After high school, I wasn’t quite mature enough to attend college out of town, so I commuted to the University of Buffalo where I obtained a degree in business administration. During college, I worked summers at a local amusement park and steel mill. By my senior year in college, I had decided that I wanted to become an attorney; so, I matriculated to Albany Law School of Union University, where I obtained a Juris Doctor and wrote for the Law Review. My education taught me how to think logically, and I feel that has helped me tremendously in my life.
When the [Buffalo] Bills obtained their franchise in 1960, my parents were in the first group of season-ticket holders and our family has maintained those seats and attended games ever since. The family was recently awarded a game ball by the Bills in honor of its continuous support. Over the past 60 years every fall, I must admit, I have spent most Sundays watching the games in some venue wherever I was living.

Q: What professions have you worked in? What professional accomplishments are you most proud of?
A: After law school, I practiced law in Rochester, New York, for a few years concentrating on real estate. I then became house counsel for over 20 years for a Fortune 500 company where, among other responsibilities, I handled real estate and managed litigation. I traveled to many states where I set up the legal function for the company and acted as general counsel.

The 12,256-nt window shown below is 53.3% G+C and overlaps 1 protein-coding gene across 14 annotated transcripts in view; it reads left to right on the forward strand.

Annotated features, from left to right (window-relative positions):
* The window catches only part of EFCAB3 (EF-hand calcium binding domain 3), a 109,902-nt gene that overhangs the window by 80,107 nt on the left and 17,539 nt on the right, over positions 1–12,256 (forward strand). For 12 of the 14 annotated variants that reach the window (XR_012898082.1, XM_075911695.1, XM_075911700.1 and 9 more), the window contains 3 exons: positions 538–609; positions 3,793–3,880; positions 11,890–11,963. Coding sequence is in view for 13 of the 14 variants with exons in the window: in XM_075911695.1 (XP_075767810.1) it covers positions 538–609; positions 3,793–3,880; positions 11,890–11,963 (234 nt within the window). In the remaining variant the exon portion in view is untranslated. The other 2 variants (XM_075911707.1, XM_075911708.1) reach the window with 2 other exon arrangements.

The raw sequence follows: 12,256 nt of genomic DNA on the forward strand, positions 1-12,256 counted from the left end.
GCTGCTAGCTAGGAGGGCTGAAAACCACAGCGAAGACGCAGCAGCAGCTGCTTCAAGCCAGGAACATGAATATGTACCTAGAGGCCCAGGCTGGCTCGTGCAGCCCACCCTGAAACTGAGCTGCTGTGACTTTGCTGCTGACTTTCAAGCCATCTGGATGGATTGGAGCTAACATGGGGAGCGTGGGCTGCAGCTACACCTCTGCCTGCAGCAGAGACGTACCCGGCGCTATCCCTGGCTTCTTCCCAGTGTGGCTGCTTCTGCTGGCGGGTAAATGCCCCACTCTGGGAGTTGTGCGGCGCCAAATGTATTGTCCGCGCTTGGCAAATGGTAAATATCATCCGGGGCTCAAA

I also did some part-time teaching of business law, paralegal studies and law and banking at Rochester Institute of Technology, American Institute of Banking and Monroe Community College.
 
Q: What advice do you have for a young person seeking a career today?
A: I have no advice at this point. I am too far removed from the days of starting a career to offer any help.

Q: How did you choose to make your home in coastal Delray Beach?
A: For a number of reasons including my travel schedule and Susan’s health issues at the time, we decided to move out of Rochester in 1995 and try something new. We explored many communities in warm weather areas. We knew Delray because we had made a few visits over the years when my parents vacationed here. We loved the “Village by the Sea” and especially the small-town feel. We sold our home in Rochester and purchased a small condo on Gleason Street on the barrier island.
I took and passed the Florida bar exam and continue to practice law. Susan chose to become involved in volunteer work in the community and was especially interested in working with Ms. Farrington, Mr. Pompey and others on development of the Spady Cultural Heritage Museum.